Mula: Innovating Financial Management
Mula, the brainchild of two YU sophomores, Eli Kraiem and Daniel Schwartz, is an app that seeks to revolutionize the way people manage, invest, and interact with their money. A graduate of Flatbush Yeshiva High School, Kraiem met the LA native Schwartz at Yeshivat Eretz HaTzvi last year. It wasn’t until Schwartz was at an event for TAMID Israel Investment Group at YU, listening to a speaker talk about his website that provides news for the investment world that he thought of the idea for this app. It occurred to Schwartz that the speaker was operating with the assumption that the people in the room would use his site for investment news since most of the students in the room actively invested their money.
Schwartz thought that besides for fooling around investing bar mitzvah money, most people in the room didn’t actually invest. He posited that while myriad investment platforms and companies served the wealthy one percent of the population, the other 99% had no appropriate platform. By providing this large segment of the population with a tool to invest, Kraiem and Schwartz could provide a service that is severely lacking, and take advantage of a largely untapped market.
In the few months that Kraiem and Schwartz have been working on this project and have brought on two significant co-workers to help bring their concept to fruition. Their Chief Financial Officer is a man who has worked at Morgan Stanley in wealth management and an industry veteran of 25 years is functioning as their Chief Technological Officer (CTO). When asked how two young entrepreneurs found such seasoned veterans, Kraiem responded that he and Schwartz got very lucky: They met the CTO through a family connection and met the CFO on a vacation in LA.
Kraiem explained the Mula has four main features. First, users upload all their financial information and then Mula analyzes which accounts and investments you have and which are missing. It then creates different investment accounts and suggests ways for you to invest your money.
Mula’s second feature is a budgeting platform that analyzes the user’s purchases and suggests practical solutions to save money. When speaking with Schwartz, I asked him what Mula would say about my habit of making biweekly visits to Dunkin Donuts. He responded that I could save over $450 per year by cutting out these visits and purchasing a coffee machine instead.
The third feature is something Kraiem and Schwartz call “Mula-ing.” This feature encompasses the functionality of the popular app Venmo, namely sending money to your friends, while also adding in the concept of lending money to someone else. As part of this function, you can specify how much interest to charge for the privilege of borrowing your money.
Lastly, Mula includes a feature to borrow money. Portfolio lending is usually available only for people who have wealth managers. But with Mula, if you have money in your retirement fund and need an iPhone, you can either take money from your retirement fund or use the retirement fund to leverage a loan that you can use for your phone.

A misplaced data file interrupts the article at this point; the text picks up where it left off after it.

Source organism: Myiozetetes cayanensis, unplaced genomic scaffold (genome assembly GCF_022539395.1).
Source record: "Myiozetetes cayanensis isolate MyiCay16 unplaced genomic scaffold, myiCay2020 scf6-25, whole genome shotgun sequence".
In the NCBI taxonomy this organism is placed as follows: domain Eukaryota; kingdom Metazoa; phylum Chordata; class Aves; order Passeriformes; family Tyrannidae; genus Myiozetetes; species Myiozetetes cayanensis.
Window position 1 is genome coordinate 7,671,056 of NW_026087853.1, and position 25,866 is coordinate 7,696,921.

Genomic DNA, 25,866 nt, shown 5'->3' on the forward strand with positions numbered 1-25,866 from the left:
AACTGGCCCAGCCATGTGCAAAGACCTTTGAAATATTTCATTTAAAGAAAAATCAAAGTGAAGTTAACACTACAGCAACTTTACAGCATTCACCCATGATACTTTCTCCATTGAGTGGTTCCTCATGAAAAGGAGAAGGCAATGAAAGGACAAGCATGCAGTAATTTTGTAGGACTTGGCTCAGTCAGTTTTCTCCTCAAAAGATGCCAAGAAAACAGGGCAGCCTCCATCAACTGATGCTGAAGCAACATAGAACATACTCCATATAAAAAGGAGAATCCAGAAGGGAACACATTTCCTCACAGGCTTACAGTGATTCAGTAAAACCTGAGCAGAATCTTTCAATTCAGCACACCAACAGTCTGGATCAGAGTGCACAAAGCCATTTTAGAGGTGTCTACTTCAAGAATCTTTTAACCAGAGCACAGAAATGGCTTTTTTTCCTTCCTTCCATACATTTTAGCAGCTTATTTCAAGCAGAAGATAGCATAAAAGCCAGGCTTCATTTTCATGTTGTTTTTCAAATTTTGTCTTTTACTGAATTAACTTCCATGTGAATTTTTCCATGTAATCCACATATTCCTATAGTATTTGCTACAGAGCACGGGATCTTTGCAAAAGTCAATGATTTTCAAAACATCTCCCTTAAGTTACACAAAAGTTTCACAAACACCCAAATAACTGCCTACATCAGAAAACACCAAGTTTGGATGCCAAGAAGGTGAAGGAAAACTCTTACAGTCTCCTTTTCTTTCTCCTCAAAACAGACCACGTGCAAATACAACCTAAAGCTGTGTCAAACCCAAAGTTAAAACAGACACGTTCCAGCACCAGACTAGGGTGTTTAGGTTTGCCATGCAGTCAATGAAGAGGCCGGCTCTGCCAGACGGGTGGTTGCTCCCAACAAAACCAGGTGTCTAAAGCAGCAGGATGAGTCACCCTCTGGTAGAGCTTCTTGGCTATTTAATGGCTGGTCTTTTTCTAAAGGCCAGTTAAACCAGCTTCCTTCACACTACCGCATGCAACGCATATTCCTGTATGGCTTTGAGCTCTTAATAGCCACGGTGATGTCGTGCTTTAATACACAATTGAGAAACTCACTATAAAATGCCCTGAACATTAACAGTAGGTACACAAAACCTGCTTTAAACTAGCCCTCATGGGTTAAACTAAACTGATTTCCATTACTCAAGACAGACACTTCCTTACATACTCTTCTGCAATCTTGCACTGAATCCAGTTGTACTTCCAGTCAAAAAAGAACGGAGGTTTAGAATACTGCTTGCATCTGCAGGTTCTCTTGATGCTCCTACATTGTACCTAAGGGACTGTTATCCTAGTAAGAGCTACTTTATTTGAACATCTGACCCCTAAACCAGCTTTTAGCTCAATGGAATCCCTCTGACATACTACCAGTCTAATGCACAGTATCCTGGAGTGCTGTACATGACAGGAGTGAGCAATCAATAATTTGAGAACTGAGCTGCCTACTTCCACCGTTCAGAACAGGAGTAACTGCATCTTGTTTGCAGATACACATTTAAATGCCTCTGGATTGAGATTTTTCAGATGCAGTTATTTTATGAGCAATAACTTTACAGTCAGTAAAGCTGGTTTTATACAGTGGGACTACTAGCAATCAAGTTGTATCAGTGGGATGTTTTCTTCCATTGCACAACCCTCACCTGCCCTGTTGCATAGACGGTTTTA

In describing how Mula evolved from an idea into a platform with four significant financial features, Kraiem explained, “...[I]t branches out into a whole financial system. It allows for the user to have access to every single area of his financial life through one application.”
Moving forward, the next step for Kraiem and Schwartz is to start fundraising (which they plan to do over the next six weeks), develop the prototype for their app, and form relationships in the industry. Most importantly, they need determine the provider of the trading platform for the investment feature of the app; without this, the money-manager loses much of its functionality. Looking into the future, Schwartz commented that if the market for Mula explodes, it’s certainly something that they would capitalize on. That being said, Schwartz remarked that he and Kraiem are well aware that their product has potential to become the next Facebook, or one of many startups that doesn’t take off at all.
When asked how they balance their full day of YU classes with trying to get a business venture off the ground, Kraiem and Schwartz answered, “it’s not balance - it’s torture.” They explained that they frequently work 15-18 hours per day, and often have to miss class. In terms of the biggest challenge they’ve faced up to this point, Kraiem and Schwartz immediately pointed to the fact that they’re trying to establish a financial institution at age 19. Schwartz added that because they’re trying to aggregate the world of finance, there are so many different hills to climb in order to create everything.
Kraiem disputed the notion that building one’s social and professional network is of utmost importance, instead commenting that “more important than building the network is deciding whether you’re going to follow the traditional path, or go a different route. If you go your own route, things are radically different. Almost everyone has the capability to create their own institutions.” Schwartz added, “If you’re going to start your own institution, you have to start young.”
Referring back to the question about networking, Kraiem and Schwartz observed that if you don’t have a good business plan, networking is useless. The critical element for young entrepreneurs is to find problems within reality, brainstorm solutions to those problems, and develop a viable plan to solve those problems. The final execution of the plan is the hardest part.